Actually, Tim, there's one little point that get in the way of your otherwise good (?) argument. After people spend less on electricity, the utility goes ahead and asks for a rate increase. Don't laugh now - this actually happend in Wisconsin. Then, even better, when the utility sends out the bill with the higher rates, they tell you how you can be more efficient and save money! (so they can ask for another rate increas....)
Amazing, though, how many people actually believe this type of argument? I have had more than one discussion with a certain co-worker who is mesmorized by the local gas pump prices. A penny or two this way or that will really get him going. And if it's higher there then at the next town over, look out. BUt the fact is I drive over 30 miles to work each day and I have to drive it. The price of gas doesn't really dictate how much I drive. It does, however, dictate how much money I have left over to spend on other things.
I am curious about the ways that LEDs will be used to make our lives better in other areas. Christmas lights are cool but how will they continue to improve out lives. For instance, I know at one time there was a push in thde trucking industry to use LEDs. Laws determine how many running lights are required on the vehicle, but moving to LEDs can increase efficiency and thus decrease cost to the trucking company.
How come no one's talking about the moral hazard implied by more efficient lights? See, if people know LEDs save energy, they'll use more of them and could wind up with higher total energy consumption.
This, by the way, is the same argument that Steve Forbes once used to argue against higher fuel economy standards for cars: people will just drive more, leading to greater total consumption. Yes, he actually wrote that in his magazine. I immediately dashed off a letter congratulating him on (perhaps unintentionally) solving the fuel crisis: clearly, the way to reduce gasoline use woud be to mandate LOWER mileage for vehicles. Curiously, they didn't print my letter.
Driving around and looking at lights this season, it was clear that LEDs having taken a big leap forward. The range in different types of lighting made a big difference in the quality of the displays this year.
We switched over to LEDs this year. The display looks great and being able to hook strand cut down the amount of extension cords that I needed for the display. Additionally, We have not had a tripped circuit breaker this season.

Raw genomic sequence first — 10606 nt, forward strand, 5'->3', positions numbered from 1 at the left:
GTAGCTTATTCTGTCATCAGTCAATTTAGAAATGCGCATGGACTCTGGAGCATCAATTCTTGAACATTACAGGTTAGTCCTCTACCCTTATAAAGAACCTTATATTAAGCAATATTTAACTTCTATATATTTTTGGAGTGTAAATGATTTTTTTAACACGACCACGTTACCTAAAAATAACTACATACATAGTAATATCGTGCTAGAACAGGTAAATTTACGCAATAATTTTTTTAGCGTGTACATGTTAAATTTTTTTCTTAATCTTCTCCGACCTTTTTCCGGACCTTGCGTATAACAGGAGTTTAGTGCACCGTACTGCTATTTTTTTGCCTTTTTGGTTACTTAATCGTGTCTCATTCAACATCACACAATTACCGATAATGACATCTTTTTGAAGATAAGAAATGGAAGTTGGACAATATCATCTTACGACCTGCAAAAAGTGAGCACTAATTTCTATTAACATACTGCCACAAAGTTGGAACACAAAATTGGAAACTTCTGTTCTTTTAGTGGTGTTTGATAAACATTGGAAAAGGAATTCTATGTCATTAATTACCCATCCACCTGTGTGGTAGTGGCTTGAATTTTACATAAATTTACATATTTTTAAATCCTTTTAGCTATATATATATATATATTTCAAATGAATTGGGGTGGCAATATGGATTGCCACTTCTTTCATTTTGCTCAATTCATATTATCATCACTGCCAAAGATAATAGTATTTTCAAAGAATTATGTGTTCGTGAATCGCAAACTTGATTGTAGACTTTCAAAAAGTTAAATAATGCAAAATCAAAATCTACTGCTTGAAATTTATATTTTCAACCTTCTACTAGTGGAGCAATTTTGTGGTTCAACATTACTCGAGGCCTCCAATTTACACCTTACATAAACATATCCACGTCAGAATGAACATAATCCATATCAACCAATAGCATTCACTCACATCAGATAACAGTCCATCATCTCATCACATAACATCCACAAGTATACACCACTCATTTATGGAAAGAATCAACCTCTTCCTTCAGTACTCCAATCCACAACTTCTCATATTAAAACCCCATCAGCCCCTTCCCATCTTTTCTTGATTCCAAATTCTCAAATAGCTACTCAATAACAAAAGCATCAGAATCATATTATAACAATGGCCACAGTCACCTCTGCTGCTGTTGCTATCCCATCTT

I'm also impressed by the wide range of lighting produced by the LED lights. Looking through these slides really shows the versatility in presentation. So as well as energy savings and long life, the LEDs are also providing a really assortment in presentation.
In a bid to boost the viability of lithium-based electric car batteries, a team at Lawrence Berkeley National Laboratory has developed a chemistry that could possibly double an EV’s driving range while cutting its battery cost in half.
Using Siemens NX software, a team of engineering students from the University of Michigan built an electric vehicle and raced in the 2013 Bridgestone World Solar Challenge. One of those students blogged for Design News throughout the race.
Robots that walk have come a long way from simple barebones walking machines or pairs of legs without an upper body and head. Much of the research these days focuses on making more humanoid robots. But they are not all created equal.
For industrial control applications, or even a simple assembly line, that machine can go almost 24/7 without a break. But what happens when the task is a little more complex? That’s where the “smart” machine would come in. The smart machine is one that has some simple (or complex in some cases) processing capability to be able to adapt to changing conditions. Such machines are suited for a host of applications, including automotive, aerospace, defense, medical, computers and electronics, telecommunications, consumer goods, and so on. This discussion will examine what’s possible with smart machines, and what tradeoffs need to be made to implement such a solution.